Even using the low-end figure of 21 percent of salary to replace an employee, this means that you’ll be spending the equivalent of one employee’s annual pay for every five that you hire, whether or not those employees ultimately decide to stick around.
For a budtender making an average salary of $32,240, that means you can expect to spend somewhere between $6770 and $16,120 just to get someone on board. For a General Manager who makes $110,000 per year, that translates to between $23,100 and $55,000 on the low end of the cost spectrum. And those are figures that will repeat for each and every one of the 60-plus-percent of employees that leave your business each year in search of greener pastures.
How to Reduce Turnover at Your Business
According to data, employees want recognition for their contributions to your company even more than they want financial incentives and rewards. This means that a more hands-on management style can actually be all it takes to keep people on your team longer. And, believe it or not, employees appear to crave negative feedback even more than positive feedback!
But, why is that, and what does this tell us? Essentially, it means that employees want to know where they stand in your eyes, they want to know what is expected of them, and, whether the information they are getting from managers about their performance is positive or negative, having that understanding contributes to their overall well-being and (of course) their engagement on the job.
That said, here are a few data-driven ways to reduce turnover at your business:
Use a Structured Onboarding Process
How are you training and welcoming new employees to your company? If your answer is anything like, “on the fly,” “sink or swim,” or “trial by fire,” you’re likely doing yourself and your business a disservice. Instead of throwing your new employees to the wolves, set them up for success on day-one by using a structured onboarding process.
According to SHRM, the chance that an employee will stick with your business for three years increases by 58 percent when you incorporate a structured onboarding process. Organizations that utilize structured onboarding processes also see 50 percent greater new-hire productivity.
Want to see what a quality structured onboarding process looks like? Check out the checklist in this free Hiring Guide by CEDR HR Solutions.
Provide Better Training
Not all retail customers are bud experts. In fact, a growing number of adults of all ages are completely new to cannabis. More informed budtenders can make better recommendations to new patients and customers, which will help them build lasting relationships with those customers early in their foray into cannabis. Not only is that a recipe for success for your employees, it’s also the secret sauce that keeps customers coming back to your business.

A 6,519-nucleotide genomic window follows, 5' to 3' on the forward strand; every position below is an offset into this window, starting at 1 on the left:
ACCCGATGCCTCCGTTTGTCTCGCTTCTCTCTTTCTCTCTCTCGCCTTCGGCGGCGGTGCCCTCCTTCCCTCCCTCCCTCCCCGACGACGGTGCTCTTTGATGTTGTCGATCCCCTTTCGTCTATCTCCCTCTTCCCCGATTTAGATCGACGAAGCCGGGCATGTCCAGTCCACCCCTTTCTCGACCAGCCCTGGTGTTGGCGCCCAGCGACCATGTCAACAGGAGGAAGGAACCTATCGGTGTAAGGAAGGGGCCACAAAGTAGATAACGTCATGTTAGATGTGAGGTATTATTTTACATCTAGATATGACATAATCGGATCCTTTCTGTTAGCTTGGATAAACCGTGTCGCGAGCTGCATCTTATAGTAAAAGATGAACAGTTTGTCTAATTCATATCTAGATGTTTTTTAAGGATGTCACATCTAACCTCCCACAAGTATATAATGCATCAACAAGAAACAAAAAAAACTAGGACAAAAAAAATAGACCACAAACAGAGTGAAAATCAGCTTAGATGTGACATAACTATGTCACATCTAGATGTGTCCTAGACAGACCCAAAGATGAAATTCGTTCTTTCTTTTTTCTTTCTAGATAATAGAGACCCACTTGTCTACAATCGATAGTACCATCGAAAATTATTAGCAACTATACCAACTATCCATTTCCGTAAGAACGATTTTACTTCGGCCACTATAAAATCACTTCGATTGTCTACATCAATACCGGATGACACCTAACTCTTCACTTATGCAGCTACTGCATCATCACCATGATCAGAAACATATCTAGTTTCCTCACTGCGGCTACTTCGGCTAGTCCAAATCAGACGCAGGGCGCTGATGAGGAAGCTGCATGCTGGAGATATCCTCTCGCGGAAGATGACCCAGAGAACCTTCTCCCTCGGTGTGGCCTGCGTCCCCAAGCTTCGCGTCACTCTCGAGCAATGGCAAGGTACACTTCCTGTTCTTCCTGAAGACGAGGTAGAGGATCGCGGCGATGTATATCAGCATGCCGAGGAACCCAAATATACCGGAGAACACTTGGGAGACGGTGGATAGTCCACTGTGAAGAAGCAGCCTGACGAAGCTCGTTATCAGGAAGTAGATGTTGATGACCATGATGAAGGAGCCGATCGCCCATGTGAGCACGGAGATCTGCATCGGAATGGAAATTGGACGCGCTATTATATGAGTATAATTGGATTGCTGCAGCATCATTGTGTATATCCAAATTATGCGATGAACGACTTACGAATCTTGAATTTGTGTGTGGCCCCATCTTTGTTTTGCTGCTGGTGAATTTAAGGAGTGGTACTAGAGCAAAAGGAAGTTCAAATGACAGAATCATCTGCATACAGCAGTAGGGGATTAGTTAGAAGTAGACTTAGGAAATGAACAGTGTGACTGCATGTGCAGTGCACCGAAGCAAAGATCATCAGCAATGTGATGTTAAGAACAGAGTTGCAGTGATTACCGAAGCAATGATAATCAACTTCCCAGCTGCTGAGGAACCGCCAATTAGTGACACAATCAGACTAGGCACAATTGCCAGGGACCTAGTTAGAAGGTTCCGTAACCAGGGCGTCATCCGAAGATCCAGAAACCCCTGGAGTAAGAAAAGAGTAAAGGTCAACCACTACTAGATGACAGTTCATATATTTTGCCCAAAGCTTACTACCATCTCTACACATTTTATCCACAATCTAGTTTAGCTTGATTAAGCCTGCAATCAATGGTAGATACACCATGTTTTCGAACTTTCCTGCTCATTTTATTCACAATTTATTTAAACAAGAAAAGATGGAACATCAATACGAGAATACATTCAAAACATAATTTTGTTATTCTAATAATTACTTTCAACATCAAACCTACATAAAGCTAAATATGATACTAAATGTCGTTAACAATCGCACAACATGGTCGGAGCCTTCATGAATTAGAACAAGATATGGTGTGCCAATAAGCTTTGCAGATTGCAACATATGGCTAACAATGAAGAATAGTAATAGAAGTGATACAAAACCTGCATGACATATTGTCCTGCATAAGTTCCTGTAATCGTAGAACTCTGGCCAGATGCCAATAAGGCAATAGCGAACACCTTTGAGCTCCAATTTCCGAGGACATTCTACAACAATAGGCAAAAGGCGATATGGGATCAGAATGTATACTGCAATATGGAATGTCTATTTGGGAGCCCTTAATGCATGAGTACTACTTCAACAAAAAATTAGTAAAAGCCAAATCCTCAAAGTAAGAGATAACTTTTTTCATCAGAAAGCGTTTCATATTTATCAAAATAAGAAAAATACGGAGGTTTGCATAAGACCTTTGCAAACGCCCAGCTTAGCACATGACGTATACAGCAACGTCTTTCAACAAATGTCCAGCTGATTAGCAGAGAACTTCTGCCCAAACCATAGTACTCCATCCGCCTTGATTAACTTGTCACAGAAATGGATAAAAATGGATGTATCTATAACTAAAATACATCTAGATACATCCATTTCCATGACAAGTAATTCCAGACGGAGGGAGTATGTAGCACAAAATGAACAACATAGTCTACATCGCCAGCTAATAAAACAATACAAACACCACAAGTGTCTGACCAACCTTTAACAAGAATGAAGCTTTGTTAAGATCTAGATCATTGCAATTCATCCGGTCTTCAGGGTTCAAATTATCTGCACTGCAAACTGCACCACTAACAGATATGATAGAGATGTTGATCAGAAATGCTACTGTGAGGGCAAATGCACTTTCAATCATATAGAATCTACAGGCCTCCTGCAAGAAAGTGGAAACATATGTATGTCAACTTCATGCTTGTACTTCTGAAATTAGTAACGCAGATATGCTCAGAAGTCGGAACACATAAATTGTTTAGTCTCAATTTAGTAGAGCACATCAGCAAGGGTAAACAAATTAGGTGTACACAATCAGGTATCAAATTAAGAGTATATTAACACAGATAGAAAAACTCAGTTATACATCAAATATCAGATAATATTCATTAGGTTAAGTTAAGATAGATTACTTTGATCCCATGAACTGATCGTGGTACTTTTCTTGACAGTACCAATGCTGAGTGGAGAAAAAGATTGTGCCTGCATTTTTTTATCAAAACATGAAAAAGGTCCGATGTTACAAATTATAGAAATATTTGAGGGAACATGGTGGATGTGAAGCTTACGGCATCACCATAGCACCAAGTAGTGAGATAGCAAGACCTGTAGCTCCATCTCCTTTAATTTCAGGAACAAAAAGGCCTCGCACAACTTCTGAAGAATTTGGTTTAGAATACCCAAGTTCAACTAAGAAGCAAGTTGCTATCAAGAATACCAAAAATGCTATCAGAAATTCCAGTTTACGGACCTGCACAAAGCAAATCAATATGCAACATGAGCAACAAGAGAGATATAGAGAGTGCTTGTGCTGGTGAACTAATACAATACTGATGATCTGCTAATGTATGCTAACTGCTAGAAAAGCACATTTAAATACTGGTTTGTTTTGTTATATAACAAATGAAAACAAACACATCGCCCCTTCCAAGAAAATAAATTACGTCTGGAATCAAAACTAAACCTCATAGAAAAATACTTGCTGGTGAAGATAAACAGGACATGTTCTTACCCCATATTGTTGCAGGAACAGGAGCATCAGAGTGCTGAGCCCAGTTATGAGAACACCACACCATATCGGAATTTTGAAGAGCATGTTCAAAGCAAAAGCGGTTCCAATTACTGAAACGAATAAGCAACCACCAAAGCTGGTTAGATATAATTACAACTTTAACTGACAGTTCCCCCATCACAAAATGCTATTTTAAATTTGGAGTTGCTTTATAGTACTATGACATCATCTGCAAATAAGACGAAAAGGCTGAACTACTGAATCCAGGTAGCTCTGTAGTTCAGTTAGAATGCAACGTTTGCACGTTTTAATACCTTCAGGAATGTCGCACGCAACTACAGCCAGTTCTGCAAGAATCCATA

Only 55 percent of cannabis employees report having any formal product training, and less than a third of those with formal training have any training related to medical cannabis use. A whopping 94 percent of budtenders are making cannabis recommendations for the treatment of medical conditions, however. Therefore, better training for your team might be all it takes to give your business an edge over its competition.
A number of cannabis training programs are popping up in legal states, including at least one that’s actually being offered at an accredited Seattle college. Once trained, you can expect your budtenders’ sales to see a boost, and — surprise! — being successful makes people happy.
Invest in Engagement
Your customer-facing employees aren’t just the people that ring customers up at the register. On a day-to-day, one-to-one basis, those employees are the face of your brand to every customer they interact with. And there are far too many stories about how bad budtender interactions have turned customers away from a brand for good to deny the truth in that statement.
Not only have happy employees shown to be more productive than unhappy employees, but they also make more sales and cause companies to be more profitable. Plus, a recent study demonstrates that employee happiness actually causes profitability and not the other way around.
And, in case you were getting worried, engaging your employees doesn’t have to come down to a measure of dollars spent.
Learn how to give both positive and negative feedback.
It turns out that the majority of employees want more feedback from their managers even more than they want more money! Employees even tend to have a favorable view of negative feedback as long as it’s given in an appropriate way.
Whether it’s congratulatory or redirective, employees want feedback that is designed to inform them, build them up, and help them do better at their jobs. The sooner you learn how to give that type of feedback, the sooner your losses due to turnover will decrease.
There is also an unquantifiable component that you should consider, and that is the currency measured in terms of job satisfaction. Imagine your workplace with happier and more productive employees and a better bottom line. Build your feedback skills and those of your managers and watch what happens.
The bottomline for you: happy employees create happy customers, and happy customers come back, which makes for very happy business owners.
Want more of the kind of expertise that created this guidance on engaging your employees? Download The Manager’s Playbook: Your Company Culture as a Management Tool to find our free Core Values Worksheet and other helpful tools for cannabis employers!